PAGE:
There's no evidence that vaccines cause autism. Yet a "self-indulgent and irresponsible" press corps following a "he said, she said" paradigm has spread that unsubstantiated claim to the point that once-rare, deadly diseases are coming back because parents swayed by these false reports are deciding not to vaccinate their children.
That's the core argument of Seth Mnookin's new book The Panic Virus: A True Story of Medicine, Science, and Fear. Mr. Mnookin is a smooth writer and a hardworking reporter, and The Panic Virus puts both his writing and reporting talents on fine display.
For a journalist, Mr. Mnookin is unusually direct in naming the names of other journalists he thinks did a poor job of covering the vaccine story. He's particularly hard on NBC's Lea Thompson and New York Times contributor David Kirby, but Rolling Stone, the New York Times Magazine, Oprah Winfrey, Tim Russert, Don Imus, Larry King, Joe Scarborough, the BBC, and Greta Van Susteren all come in for criticism.
It's a tribute to Mr. Mnookin's own fair-mindedness that, as an advocate of vaccination, he is surprisingly forthright in recounting some of the cases in which vaccines turned out to be harmful. More than 60 American soldiers in World War II were killed by yellow fever vaccines that were contaminated with hepatitis B. In the "Cutter Incident" in 1955, dozens of children were paralyzed or killed by defective polio vaccine. In 1928, in Australia, 12 children died after they were injected with a batch of vaccine that had become contaminated with bacteria.
Readers with free-market leanings will be interested to see how preconceived notions about capitalism come into play in the vaccine debate. Mr. Mnookin faults the press in part for being eager to portray "a rapacious pharmaceutical industry." The book is also full of information about how doctor-scientists make money by serving as expert witnesses in lawsuits, a dynamic that seems not particularly healthy for either science or justice.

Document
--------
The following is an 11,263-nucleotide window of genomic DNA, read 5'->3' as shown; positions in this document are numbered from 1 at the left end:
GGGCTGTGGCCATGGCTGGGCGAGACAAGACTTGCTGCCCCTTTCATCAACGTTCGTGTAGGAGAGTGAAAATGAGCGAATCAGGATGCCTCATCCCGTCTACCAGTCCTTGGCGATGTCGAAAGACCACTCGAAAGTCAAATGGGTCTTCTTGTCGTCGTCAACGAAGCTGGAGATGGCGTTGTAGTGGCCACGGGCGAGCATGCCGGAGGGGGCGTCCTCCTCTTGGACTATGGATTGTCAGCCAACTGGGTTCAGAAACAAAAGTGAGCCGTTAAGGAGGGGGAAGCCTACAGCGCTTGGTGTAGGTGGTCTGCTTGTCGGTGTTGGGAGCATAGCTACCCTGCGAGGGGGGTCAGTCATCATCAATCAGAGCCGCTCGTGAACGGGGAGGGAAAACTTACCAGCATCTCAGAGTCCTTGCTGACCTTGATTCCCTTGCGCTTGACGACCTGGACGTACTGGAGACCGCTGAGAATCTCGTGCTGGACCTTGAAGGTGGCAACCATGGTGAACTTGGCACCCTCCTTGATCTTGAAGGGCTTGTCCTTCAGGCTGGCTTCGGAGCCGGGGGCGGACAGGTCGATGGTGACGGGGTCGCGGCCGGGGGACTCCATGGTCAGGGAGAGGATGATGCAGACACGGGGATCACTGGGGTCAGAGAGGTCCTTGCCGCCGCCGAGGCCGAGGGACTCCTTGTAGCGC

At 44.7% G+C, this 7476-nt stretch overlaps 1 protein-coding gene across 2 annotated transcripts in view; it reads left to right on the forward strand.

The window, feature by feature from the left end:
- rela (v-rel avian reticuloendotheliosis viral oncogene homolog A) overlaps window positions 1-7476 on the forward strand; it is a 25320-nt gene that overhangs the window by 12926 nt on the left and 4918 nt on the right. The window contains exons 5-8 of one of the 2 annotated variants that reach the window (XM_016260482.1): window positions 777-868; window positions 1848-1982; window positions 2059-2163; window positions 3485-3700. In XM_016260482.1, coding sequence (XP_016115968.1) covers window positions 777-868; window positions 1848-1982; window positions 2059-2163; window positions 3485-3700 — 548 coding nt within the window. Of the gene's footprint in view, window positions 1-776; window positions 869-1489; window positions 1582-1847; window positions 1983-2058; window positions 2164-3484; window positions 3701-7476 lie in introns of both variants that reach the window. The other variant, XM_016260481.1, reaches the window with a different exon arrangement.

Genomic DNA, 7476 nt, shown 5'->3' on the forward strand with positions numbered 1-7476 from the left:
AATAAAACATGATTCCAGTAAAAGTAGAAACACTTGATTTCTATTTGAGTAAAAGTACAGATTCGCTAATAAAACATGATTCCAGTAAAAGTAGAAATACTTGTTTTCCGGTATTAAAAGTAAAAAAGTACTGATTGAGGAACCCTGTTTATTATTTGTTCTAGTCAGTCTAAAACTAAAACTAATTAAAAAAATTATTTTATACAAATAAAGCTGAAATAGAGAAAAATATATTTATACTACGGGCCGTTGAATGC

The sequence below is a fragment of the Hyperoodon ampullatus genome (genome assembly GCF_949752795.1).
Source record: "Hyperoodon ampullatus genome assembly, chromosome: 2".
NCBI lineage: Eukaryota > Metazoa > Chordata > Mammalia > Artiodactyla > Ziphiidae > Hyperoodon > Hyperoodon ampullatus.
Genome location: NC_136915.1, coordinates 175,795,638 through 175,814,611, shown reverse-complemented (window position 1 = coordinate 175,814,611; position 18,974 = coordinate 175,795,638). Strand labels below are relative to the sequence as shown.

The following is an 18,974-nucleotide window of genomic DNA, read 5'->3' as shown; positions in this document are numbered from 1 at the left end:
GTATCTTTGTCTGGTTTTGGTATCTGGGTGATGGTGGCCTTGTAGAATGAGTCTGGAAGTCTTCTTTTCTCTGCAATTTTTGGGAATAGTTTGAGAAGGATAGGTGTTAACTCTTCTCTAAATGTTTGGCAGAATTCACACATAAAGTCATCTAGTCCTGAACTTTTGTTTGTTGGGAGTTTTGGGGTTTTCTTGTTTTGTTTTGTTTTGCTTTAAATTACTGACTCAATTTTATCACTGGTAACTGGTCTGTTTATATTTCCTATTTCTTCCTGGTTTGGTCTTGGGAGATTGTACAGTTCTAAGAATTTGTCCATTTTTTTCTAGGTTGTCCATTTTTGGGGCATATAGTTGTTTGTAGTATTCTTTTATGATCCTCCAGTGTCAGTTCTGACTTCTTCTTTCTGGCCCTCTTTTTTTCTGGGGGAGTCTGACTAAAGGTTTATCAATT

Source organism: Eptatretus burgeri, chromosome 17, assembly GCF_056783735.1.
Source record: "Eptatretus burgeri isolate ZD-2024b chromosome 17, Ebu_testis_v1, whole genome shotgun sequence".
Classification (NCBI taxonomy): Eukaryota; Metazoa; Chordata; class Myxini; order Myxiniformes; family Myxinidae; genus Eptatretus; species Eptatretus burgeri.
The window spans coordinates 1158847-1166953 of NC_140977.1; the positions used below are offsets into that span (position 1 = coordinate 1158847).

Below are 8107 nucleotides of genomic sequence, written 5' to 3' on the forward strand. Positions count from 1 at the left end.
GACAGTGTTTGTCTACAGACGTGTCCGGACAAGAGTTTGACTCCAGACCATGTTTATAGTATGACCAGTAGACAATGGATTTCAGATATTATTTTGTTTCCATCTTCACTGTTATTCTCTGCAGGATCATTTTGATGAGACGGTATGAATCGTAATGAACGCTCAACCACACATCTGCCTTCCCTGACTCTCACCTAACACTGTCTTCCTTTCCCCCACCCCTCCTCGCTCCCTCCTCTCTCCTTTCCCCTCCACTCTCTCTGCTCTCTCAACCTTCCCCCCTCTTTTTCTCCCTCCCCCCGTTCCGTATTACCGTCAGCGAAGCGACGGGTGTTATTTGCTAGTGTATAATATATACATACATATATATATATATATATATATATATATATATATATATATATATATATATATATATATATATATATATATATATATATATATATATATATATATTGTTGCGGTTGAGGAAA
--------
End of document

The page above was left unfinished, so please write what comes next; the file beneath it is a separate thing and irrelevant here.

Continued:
If the book has weak points, in my view, they are the few pages when Mr. Mnookin strays away from the vaccine-autism story into other questions, such as fluoridation of public drinking water supplies, evolution, and global warming. While the main story gets a thorough treatment, these other topics are treated glancingly. And while the main story demonstrates the author's refreshingly clear-eyed view of both the drug industry and the trial bar, the treatments of fluoridation, evolution, and global warming fall much more into the category of conventional wisdom of the American political liberal variety. If you are interested in the main story, though, these brief departures shouldn't deter you from reading the book.
Disclosures: I worked with Mr. Mnookin at three different newspapers (The Harvard Crimson, the Forward, and the New York Sun), and I like the guy. I was sent a review copy of the book by the publisher.